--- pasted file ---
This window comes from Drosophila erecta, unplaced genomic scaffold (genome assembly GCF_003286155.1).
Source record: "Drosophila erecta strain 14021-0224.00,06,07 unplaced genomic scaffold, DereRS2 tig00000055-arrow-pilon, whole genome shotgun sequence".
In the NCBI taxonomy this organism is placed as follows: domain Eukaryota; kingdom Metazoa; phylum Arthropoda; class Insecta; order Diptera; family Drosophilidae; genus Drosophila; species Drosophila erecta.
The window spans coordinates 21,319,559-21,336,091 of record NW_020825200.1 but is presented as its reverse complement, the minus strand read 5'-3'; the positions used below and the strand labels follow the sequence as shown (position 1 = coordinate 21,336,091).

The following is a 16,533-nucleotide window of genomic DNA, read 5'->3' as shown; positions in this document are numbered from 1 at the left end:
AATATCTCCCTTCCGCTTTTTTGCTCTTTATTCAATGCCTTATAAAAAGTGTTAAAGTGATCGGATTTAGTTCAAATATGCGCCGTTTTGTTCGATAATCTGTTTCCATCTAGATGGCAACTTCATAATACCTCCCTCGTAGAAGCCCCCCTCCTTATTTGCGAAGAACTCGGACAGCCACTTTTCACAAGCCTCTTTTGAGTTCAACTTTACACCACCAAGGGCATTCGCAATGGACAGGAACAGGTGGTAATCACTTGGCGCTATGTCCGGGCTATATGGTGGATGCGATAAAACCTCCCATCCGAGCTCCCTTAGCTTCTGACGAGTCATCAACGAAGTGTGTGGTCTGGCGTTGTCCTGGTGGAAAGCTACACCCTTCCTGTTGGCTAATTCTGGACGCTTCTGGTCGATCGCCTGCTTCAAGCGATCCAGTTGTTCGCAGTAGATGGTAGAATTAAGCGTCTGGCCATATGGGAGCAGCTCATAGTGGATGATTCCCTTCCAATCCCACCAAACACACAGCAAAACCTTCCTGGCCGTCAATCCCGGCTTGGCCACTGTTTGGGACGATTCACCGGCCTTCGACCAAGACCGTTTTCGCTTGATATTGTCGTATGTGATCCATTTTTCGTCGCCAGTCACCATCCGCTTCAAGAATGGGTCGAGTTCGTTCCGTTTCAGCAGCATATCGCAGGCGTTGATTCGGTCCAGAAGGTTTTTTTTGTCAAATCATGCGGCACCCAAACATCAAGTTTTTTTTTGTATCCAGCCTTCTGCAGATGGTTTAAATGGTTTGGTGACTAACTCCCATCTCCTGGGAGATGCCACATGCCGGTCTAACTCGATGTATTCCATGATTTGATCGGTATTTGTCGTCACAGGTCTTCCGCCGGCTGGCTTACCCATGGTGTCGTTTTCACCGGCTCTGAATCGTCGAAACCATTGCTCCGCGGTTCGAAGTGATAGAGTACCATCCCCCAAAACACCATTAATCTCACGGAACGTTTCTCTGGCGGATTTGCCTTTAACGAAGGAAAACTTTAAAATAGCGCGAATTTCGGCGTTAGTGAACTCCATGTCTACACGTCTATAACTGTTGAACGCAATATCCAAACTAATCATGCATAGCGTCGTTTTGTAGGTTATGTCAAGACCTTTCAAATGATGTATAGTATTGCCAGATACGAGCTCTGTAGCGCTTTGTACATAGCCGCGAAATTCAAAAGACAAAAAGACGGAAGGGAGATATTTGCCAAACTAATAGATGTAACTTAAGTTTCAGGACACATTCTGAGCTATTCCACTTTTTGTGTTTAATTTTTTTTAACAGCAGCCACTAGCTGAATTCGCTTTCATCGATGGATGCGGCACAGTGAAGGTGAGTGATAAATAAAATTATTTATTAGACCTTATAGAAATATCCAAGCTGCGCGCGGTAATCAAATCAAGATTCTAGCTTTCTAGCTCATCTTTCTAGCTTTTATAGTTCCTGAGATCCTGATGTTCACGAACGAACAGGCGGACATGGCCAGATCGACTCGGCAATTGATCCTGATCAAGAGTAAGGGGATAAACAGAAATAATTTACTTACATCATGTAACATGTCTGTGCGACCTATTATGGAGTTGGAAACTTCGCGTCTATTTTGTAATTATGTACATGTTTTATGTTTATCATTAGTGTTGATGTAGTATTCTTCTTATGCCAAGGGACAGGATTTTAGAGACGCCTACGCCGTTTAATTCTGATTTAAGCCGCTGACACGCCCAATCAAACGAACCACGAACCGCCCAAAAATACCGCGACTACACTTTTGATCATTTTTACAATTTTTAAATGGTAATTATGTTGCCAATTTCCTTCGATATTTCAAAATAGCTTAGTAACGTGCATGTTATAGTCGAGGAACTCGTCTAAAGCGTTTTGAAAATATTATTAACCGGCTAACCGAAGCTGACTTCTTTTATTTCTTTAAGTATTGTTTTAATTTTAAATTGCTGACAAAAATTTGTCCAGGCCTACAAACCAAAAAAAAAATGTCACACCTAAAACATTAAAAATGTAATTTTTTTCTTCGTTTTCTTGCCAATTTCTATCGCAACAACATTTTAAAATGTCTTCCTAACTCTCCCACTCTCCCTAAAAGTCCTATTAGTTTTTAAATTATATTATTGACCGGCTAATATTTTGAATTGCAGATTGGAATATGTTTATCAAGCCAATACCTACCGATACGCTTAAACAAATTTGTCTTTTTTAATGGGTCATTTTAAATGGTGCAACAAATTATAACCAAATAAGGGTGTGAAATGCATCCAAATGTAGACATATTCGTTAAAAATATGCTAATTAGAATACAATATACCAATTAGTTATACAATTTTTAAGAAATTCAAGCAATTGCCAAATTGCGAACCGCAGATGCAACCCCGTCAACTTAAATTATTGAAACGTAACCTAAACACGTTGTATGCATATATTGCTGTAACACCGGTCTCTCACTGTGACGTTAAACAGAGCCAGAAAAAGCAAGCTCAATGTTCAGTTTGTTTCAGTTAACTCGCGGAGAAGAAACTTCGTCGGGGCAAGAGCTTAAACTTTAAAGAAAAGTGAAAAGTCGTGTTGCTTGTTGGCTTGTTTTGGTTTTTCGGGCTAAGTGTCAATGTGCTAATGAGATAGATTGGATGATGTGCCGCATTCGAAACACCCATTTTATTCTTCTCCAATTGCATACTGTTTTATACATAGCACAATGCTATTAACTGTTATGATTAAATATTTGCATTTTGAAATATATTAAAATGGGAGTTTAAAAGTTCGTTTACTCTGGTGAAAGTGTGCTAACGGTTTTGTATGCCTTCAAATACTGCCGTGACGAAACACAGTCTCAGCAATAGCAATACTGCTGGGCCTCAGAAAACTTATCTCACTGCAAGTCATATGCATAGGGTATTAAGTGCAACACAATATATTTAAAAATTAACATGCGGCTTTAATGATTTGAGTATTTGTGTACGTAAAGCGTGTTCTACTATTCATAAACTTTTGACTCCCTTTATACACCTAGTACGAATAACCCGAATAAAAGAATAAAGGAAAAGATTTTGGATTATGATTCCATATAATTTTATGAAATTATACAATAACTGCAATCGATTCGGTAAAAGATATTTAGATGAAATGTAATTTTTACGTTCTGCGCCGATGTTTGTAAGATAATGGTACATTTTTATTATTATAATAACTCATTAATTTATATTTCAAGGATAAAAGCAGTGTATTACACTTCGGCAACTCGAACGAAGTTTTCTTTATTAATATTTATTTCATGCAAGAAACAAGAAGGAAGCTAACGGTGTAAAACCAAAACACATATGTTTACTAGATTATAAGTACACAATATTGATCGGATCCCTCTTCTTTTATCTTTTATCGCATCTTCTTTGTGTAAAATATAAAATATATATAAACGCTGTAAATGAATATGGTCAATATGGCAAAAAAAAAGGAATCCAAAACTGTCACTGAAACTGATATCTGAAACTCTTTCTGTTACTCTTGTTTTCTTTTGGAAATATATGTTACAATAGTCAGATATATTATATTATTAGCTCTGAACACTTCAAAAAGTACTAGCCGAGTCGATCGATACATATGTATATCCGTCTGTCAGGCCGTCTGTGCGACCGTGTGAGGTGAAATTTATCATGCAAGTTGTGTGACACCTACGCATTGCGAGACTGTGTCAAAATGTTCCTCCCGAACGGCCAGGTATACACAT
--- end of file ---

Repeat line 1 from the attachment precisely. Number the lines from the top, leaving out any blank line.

This window comes from Drosophila erecta, unplaced genomic scaffold (genome assembly GCF_003286155.1).